For nearly a year, city officials have allowed the Orthodox Jewish rabbinical school Yeshiva Gedolah to break zoning rules by creating makeshift dorms in predominantly single-family neighborhoods surrounding its Hillside Avenue campus.
But the city might not turn a blind eye much longer.
The Zoning Commission this week invited the city’s attorney to its November meeting to discuss the issue. And Mayor Michael J. Jarjura has asked the city’s attorney and assessor to consider the legal bars on dormitories in the neighborhoods.
We should tell them to come in and do what you have to do (to conform to local laws) or well issue a cease-and-desist, Zoning Commission member John Egan said. If every other church has to come before us, I don’t see why they should be any special exception.
Zoning regulations allow owners of residential properties to rent rooms to only two unrelated boarders at any time. Otherwise, group dwellings require special permits from city boards.
The yeshiva owns at least 10 houses, and city staffers uncovered dorms in some of these late last year while investigating complaints.
The dorms are an obvious breach of the city’s land-use regulations, City Planner James Sequin told the Zoning Commission this week. But city staffers were leery of infringing on the students religious rights, he said. So, after meeting with yeshiva leaders, city officials agreed to allow things to continue as long as there were no flagrant problems, Sequin said.
The city’s fire marshal also inspected, and cleared, the dormitories, he said.
Three yeshiva dormitories can be found in houses on Farmington Avenue. The street is lined with grand old Colonial homes, a few ranches and two-family homes. Yeshiva students are constantly coming and going on the street — conspicuous in their yarmulkes, black pants and white shirts.
Several neighbors said the yeshiva students are a welcome addition to their neighborhood. They drive like Brooklyn cab drivers, but who cares? said 74-year-old William Regan, a roofing contractor recovering at home from pneumonia. Ive never had any problems with them.
They’re just kids, dear, interjected Regans wife, Barbara. She recalled one boy insisted on helping her carry groceries when her husband was in the hospital. If there was a problem, Id be the first to complain, Barbara Regan said. I find them very respectful.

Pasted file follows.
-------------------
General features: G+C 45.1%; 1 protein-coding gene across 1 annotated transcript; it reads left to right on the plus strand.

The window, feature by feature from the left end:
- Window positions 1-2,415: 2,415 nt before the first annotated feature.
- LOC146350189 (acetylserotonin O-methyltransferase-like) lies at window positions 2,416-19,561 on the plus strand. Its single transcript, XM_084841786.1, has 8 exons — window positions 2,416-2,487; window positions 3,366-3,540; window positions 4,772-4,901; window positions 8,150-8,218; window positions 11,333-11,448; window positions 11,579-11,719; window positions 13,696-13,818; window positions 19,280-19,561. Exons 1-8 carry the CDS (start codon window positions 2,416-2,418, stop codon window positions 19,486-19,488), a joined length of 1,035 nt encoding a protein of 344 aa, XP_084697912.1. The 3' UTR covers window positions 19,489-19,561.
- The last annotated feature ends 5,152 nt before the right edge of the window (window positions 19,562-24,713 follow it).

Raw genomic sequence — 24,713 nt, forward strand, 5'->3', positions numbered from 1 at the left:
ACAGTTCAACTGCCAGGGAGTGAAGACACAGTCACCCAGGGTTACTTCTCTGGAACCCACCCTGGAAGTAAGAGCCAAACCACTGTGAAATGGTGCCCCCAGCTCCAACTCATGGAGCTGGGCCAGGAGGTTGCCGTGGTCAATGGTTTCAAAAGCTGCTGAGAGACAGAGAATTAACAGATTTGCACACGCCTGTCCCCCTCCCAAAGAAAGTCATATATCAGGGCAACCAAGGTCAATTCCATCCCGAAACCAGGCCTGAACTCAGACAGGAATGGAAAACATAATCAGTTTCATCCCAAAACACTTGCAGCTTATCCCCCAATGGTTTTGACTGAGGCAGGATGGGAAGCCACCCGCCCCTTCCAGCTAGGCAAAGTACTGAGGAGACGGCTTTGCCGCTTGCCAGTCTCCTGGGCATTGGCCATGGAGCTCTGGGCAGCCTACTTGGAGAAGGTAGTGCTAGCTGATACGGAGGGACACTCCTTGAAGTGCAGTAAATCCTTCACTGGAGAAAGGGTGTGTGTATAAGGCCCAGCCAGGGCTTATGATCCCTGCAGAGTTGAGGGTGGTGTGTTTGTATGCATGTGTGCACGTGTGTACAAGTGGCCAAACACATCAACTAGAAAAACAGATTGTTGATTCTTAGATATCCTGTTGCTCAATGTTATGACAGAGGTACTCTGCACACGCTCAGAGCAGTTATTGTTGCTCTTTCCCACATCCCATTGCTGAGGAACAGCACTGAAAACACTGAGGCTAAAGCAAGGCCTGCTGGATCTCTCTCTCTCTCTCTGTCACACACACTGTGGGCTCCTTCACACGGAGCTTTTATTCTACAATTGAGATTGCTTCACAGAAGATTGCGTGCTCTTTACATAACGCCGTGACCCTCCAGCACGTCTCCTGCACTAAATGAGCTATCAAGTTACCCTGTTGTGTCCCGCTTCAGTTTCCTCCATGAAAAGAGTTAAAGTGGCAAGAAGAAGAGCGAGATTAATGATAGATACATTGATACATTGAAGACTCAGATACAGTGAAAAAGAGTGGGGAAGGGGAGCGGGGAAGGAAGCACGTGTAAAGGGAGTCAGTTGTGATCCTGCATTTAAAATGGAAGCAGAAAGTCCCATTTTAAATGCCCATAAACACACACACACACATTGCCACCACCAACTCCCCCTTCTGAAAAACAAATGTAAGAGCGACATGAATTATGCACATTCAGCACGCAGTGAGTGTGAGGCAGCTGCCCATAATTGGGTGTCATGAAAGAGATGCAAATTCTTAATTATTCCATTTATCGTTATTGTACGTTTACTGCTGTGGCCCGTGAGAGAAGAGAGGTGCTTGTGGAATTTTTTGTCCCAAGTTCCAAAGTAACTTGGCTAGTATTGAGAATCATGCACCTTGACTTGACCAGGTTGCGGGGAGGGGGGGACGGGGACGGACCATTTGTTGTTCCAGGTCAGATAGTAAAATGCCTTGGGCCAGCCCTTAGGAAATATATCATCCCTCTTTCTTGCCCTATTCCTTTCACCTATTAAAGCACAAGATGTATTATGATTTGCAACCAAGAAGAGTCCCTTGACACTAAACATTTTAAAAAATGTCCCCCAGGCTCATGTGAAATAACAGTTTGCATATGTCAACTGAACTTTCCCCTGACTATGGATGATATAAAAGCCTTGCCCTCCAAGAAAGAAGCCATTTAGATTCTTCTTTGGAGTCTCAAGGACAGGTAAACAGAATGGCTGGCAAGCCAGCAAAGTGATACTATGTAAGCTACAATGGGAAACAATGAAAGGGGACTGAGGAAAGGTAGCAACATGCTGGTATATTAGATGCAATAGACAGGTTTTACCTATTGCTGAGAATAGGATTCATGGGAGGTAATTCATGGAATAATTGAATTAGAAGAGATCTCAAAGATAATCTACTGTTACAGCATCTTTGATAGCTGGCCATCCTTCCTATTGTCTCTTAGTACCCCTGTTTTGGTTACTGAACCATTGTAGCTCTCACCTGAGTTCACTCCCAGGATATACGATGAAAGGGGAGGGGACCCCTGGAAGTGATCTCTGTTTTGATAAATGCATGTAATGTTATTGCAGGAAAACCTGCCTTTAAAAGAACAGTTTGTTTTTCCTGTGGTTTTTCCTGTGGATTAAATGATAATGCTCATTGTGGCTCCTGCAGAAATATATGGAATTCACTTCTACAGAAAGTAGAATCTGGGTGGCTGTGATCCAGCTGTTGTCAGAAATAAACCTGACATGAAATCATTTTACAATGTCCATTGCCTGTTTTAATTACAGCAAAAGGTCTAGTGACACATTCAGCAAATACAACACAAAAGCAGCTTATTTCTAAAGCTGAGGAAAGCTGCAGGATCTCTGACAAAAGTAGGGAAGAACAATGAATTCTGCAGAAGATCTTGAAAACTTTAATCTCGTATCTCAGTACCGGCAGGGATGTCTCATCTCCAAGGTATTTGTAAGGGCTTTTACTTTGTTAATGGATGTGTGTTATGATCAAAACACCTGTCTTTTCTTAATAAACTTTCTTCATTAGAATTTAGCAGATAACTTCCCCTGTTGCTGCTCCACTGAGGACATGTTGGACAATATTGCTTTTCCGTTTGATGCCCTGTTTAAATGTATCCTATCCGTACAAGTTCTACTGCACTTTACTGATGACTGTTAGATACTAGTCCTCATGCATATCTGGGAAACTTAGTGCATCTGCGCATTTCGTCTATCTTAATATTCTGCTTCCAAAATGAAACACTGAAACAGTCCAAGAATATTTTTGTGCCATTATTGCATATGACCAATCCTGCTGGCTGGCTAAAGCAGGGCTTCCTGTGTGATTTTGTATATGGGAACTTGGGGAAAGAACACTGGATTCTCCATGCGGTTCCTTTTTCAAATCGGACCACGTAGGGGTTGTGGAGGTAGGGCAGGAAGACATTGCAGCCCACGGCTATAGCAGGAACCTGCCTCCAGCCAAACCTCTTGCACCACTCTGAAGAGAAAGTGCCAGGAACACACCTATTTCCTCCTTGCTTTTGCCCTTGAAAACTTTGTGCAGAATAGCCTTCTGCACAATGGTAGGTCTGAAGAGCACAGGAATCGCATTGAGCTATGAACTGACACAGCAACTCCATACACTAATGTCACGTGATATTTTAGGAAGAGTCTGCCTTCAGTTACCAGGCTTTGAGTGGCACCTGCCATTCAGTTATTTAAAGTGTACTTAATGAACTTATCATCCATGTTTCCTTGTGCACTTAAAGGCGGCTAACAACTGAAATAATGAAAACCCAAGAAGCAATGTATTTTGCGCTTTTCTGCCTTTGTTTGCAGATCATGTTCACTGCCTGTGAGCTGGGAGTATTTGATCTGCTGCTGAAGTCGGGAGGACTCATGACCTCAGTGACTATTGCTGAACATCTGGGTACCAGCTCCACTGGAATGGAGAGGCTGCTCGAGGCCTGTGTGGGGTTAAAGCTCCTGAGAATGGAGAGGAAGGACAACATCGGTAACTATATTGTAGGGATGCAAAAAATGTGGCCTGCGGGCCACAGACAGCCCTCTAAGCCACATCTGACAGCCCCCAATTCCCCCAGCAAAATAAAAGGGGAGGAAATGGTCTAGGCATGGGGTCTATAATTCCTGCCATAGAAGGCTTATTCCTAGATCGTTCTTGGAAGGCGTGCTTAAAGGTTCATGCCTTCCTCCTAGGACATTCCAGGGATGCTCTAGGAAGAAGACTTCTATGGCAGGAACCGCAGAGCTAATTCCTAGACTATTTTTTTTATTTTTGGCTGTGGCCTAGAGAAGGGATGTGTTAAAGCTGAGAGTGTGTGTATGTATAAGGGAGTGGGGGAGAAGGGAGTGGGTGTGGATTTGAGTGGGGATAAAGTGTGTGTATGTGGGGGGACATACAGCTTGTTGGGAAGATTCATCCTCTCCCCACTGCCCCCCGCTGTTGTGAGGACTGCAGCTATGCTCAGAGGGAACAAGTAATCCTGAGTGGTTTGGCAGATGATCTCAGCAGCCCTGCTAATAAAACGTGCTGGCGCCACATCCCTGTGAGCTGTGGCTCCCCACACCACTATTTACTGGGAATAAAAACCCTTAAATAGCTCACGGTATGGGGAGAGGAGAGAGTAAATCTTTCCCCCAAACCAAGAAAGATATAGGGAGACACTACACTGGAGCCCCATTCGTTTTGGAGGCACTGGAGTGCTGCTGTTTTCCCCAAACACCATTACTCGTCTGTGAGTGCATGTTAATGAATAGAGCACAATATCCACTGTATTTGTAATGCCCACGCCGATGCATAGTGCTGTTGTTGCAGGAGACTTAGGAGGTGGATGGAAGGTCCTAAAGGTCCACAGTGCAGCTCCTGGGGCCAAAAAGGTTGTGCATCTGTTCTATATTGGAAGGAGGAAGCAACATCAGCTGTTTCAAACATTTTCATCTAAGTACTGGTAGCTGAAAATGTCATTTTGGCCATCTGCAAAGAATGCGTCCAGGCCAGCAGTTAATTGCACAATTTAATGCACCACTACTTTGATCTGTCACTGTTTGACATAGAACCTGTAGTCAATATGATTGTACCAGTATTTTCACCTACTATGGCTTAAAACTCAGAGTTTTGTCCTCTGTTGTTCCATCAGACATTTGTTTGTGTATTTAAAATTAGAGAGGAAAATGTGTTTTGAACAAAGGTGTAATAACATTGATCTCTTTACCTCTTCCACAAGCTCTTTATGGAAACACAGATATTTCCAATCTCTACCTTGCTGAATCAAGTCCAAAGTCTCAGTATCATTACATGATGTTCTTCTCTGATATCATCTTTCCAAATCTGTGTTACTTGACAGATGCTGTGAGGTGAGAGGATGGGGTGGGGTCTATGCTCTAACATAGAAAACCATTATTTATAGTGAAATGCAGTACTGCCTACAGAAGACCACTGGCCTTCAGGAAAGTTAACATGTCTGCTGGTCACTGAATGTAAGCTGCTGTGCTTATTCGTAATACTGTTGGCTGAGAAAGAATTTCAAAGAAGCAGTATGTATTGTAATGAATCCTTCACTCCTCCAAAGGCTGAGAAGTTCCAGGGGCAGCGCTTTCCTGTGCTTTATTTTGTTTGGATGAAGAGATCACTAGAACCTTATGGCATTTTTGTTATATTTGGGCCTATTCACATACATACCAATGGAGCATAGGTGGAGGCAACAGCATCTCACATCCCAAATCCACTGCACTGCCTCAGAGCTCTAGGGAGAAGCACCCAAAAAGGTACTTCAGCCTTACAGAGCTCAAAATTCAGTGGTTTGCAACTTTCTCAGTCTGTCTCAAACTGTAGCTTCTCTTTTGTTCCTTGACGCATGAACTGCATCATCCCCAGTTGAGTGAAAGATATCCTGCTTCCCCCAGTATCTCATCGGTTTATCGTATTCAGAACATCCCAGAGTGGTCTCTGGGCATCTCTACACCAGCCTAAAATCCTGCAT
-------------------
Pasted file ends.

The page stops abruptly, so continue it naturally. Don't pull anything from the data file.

Yeshiva student Eli Lang, 16, said he can understand noise complaints, but stressed his classmates do their best to fit in. The schools rabbis have impressed upon them the need to be courteous and respectful, he said.
We are not looking to make enemies. We want to make friends, Lang said.
The latest round of city interest in the dorms was sparked by Alderman Denis Odle, who asked the Zoning Commission to order Sequin to enforce the city’s zoning codes. Odle said he has received nearly two dozen complaints about poorly maintained properties and wild driving by the youths.
I think this is a fundamental question of integrity of the neighborhoods, Odle said.
Now, the city administration, which has been careful to foster the yeshiva, is beginning to ask the same questions. Mayor Michael J. Jarjura ordered the city attorney and assessor to investigate the dorms after the yeshiva recently requested tax-exempt status for several more properties.
The yeshiva could apply for special permits for some of its dorms, but Jarjura and Odle both said they oppose that option. Jarjura said he believes the yeshiva could create housing on its campus.
I think having the yeshiva here is a plus for the city, but, as a general rule, you cannot allow the integrity of single-family neighborhoods to be compromised, Jarjura said.
Almost a dozen homes are at the center of a building code conflict in Waterbury. A rabbinical school has been turning single homes into dorms. For a long time the violations have been overlooked.
This isn’t just a stop for this school bus. The whole bus got off and went in one of two nondescript houses on this residential block. What’s going on?
“They’re being used essentially as high density dorms,” says Republican Alderman Dennis Odle. “This is being done in about 11 different boarding houses now.”
Alderman Odle represents this section of Waterbury. He says the dorms are for students of a yeshiva, a rabbinical school, but they’re in areas zoned residential. Running what is essentially a boarding house here is illegal.
“It’s a matter of maintenance, it’s a matter of traffic in the area, it’s a matter of noise,” Odle said.
Messages left at the yeshiva office were not returned, and all the students went inside the dorms when they saw our camera.
Before our camera came out and everybody disappeared into the various houses, a couple of the yeshiva students said that this is just a temporary problem and the yeshiva is going to build actual dormitories on the campus in a year or two.
But they’re breaking the law now, and have been for months, maybe years. Boarding houses are required to meet building and fire codes for the safety of the people living there. Odle says Waterbury has welcomed the Yeshiva and the growing Orthodox Jewish community, but the law is the law.
“The idea that we’re not going to enforce zoning at all or not going to enforce it for some groups or another is completely out of bounds,” Odle said.